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BDM Investments v. Lenhil, Inc.

Court of Appeals of North Carolina

March 19, 2019


          Orders entered 18 January 2012, 20 March 2014, 21 July 2014, 16 November 2017

          Heard in the Court of Appeals 14 November 2018.

          Appeal by Plaintiff-Appellant from Orders entered 18 January 2012, 20 March 2014, 21 July 2014, and 16 November 2017 by Judge James L. Gale, Chief Special Superior Court Judge for Complex Business Cases, in Superior Court, Brunswick County No. 11 CVS 449.

          King Law Firm, by Kenneth W. King, Jr., plaintiff-appellant.

          The Law Offices of Oliver & Cheek, LLC, by George M. Oliver & Ciara L. Rogers, for Edwin L. Burnett, III, Daniel Hilla, Lenhil, Inc., Lennon Hills, L.L.C., and Viable Corp., defendants-appellees.

          Cranfill Sumner & Hartzog, LLP, by Carl Newman and Richard T. Boyette, for Gary Lawrence, defendant-appellee.

          Ennis, Baynard, Morton, Medlin & Brown, P.A., by Maynard M. Brown and B. Danforth Morton, for Martin J. Evans and Homeplace Realty Associates, Inc., defendants-appelslees.

          HUNTER, JR., ROBERT N., JUDGE.

         Plaintiff-Appellant appeals from Orders entered 18 January 2012, 20 March 2014, 21 July 2014, and 16 November 2017 in which Judge James L. Gale, Chief Special Superior Court Judge for Complex Business Cases, in Superior Court, Brunswick County, granted Defendants' motions to dismiss and motions for summary judgment and dismissed the case. We affirm.

         I. Factual Background and Procedural History

         A. Factual Background

         The Record shows the following facts. Plaintiff-Appellant BDM Investments Inc. ("Plaintiff" or "BDM") is a general partnership, engaged exclusively in purchasing and holding real estate. Plaintiff's managing partner, Kenneth W. King, Jr. ("King"), and its two other partners, Leah L. King and Richard A. Mu, are licensed attorneys.[1] Plaintiffs purchased undeveloped land on 1 March 2007 and subsequently lost their investment and projected profits.

         Since the early 1990s, Glenn Hollingsworth ("Hollingsworth") served as King's personal and business financial agent and advisor, preparing King's tax returns and "occupy[ing] a position of close personal trust" with King. In 2001, Hollingsworth also began providing personal and business financial advice to Leah King.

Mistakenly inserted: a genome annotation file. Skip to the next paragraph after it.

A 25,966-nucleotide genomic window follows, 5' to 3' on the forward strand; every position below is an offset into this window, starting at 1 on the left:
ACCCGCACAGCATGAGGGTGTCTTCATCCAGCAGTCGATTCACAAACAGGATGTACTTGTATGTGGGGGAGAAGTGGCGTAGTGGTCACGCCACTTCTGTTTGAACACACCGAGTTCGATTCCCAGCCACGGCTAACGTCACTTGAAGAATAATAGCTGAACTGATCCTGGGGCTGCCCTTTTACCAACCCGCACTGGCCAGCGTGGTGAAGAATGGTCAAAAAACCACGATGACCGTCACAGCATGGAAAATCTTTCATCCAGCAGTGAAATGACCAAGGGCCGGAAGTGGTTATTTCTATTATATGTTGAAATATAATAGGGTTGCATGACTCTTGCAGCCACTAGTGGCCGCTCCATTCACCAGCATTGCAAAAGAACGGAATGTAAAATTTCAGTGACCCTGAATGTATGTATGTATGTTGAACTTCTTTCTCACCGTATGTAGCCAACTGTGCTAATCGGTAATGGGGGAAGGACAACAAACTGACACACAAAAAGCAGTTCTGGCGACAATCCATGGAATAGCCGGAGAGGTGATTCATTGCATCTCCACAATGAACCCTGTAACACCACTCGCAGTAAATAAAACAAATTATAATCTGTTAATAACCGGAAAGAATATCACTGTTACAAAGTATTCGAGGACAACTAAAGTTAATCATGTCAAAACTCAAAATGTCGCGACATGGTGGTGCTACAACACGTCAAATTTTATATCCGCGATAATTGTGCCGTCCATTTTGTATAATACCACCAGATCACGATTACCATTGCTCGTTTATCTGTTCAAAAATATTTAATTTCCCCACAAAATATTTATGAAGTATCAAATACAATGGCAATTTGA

In or around 2004, Hollingsworth informed King he had sold his accounting business and acquired a provisional real estate license. Hollingsworth's provisional real estate license required supervision by Martin J. Evans/Homeplace Realty Associates, Inc. ("Evans/Homplace").[2] At the same time, Hollingsworth intended to continue serving certain clients by including them in favorable investment opportunities. Based on their relationship of trust and confidence, King "believed that [Hollingsworth] would be acting in King's best interests in all respects related to matters of a personal and business financial nature."

         In 2006, Hollingsworth contacted King regarding an "'unbelievable opportunity'" to invest in land in the Lennon Hills subdivision in Brunswick County. Defendants Lenhil, Inc. and Lennon Hills L.L.C. developed and sold the Lennon Hills Lots. Hollingsworth told King that plaintiffs could buy ten undeveloped lots in the subdivision for $850, 000 with a ten percent down payment. After plaintiffs held the lots for one year, during which time the developer would pay the interest on the loan for the land, they could then sell the lots back to the developer for a profit. Hollingsworth further represented that it was such a favorable investment, he had purchased lots in the subdivision. Hollingsworth "offered to take all necessary actions to complete BDM's investment."

         Based on Hollingsworth's representations about the "particularly choice lots[, ]" plaintiffs decided to purchase ten lots from the developer (the "Lennon Hills transaction"). On 5 December 2006, Plaintiff BDM signed a contract to purchase the lots for $850, 000 and deposited $30, 000 earnest money with closing attorney, Gary Lawrence ("Lawrence"), who was serving as an "impartial 'escrow agent' for the parties" to the transaction. At the time BDM signed the contract, the Lennon Hills plat map had not yet been recorded with the Brunswick County Register of Deeds.

         During the Lennon Hill transaction, Hollingsworth assisted plaintiffs with securing financing, first through Cooperative Bank, and when that failed, through Wachovia Bank and Trust Company, Inc. Hollingsworth was also working with Defendant Edwin L. Burnett, III ("Burnett") and Defendant Daniel Hilla III ("Hilla"), shareholders of Lenhil Inc. and Lennon Hills, L.L.C. Hollingsworth had been preparing Burnett's tax returns, among other services, for over 20 years. Additionally, Hollingsworth was a W-2 employee of Viable Corp. ("Viable"), a North Carolina corporation of which Burnett is the sole shareholder. Viable paid Hollingsworth approximately $3000 per month for his services. According to Plaintiff, Burnett, a licensed real estate agent, "appointed himself BDM's agent in the transaction and arranged for his half of the commission [$42, 500] to be paid through Viable" to Hollingsworth Further, Burnett "as BDM's agent arranged for [Lawrence] to represent BDM."